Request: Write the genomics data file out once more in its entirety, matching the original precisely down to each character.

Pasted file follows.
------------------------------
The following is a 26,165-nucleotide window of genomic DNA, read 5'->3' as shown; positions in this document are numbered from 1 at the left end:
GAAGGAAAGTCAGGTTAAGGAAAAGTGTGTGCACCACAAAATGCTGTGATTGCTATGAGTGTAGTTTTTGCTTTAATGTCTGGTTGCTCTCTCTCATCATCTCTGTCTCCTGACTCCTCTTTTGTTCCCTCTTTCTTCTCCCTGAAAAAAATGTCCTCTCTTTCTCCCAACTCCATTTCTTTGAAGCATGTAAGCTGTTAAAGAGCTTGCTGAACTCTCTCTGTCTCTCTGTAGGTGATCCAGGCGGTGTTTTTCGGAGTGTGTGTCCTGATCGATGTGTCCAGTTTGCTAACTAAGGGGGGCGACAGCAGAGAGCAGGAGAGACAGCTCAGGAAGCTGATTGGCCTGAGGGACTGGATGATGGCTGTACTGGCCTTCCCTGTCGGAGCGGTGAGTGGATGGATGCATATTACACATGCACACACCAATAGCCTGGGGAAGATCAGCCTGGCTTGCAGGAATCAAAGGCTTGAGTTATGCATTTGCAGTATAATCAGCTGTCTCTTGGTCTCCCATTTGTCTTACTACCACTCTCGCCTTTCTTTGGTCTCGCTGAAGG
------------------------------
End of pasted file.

The following is a 26,165-nucleotide window of genomic DNA, read 5'->3' as shown; positions in this document are numbered from 1 at the left end:
GAAGGAAAGTCAGGTTAAGGAAAAGTGTGTGCACCACAAAATGCTGTGATTGCTATGAGTGTAGTTTTTGCTTTAATGTCTGGTTGCTCTCTCTCATCATCTCTGTCTCCTGACTCCTCTTTTGTTCCCTCTTTCTTCTCCCTGAAAAAAATGTCCTCTCTTTCTCCCAACTCCATTTCTTTGAAGCATGTAAGCTGTTAAAGAGCTTGCTGAACTCTCTCTGTCTCTCTGTAGGTGATCCAGGCGGTGTTTTTCGGAGTGTGTGTCCTGATCGATGTGTCCAGTTTGCTAACTAAGGGGGGCGACAGCAGAGAGCAGGAGAGACAGCTCAGGAAGCTGATTGGCCTGAGGGACTGGATGATGGCTGTACTGGCCTTCCCTGTCGGAGCGGTGAGTGGATGGATGCATATTACACATGCACACACCAATAGCCTGGGGAAGATCAGCCTGGCTTGCAGGAATCAAAGGCTTGAGTTATGCATTTGCAGTATAATCAGCTGTCTCTTGGTCTCCCATTTGTCTTACTACCACTCTCGCCTTTCTTTGGTCTCGCTGAAGG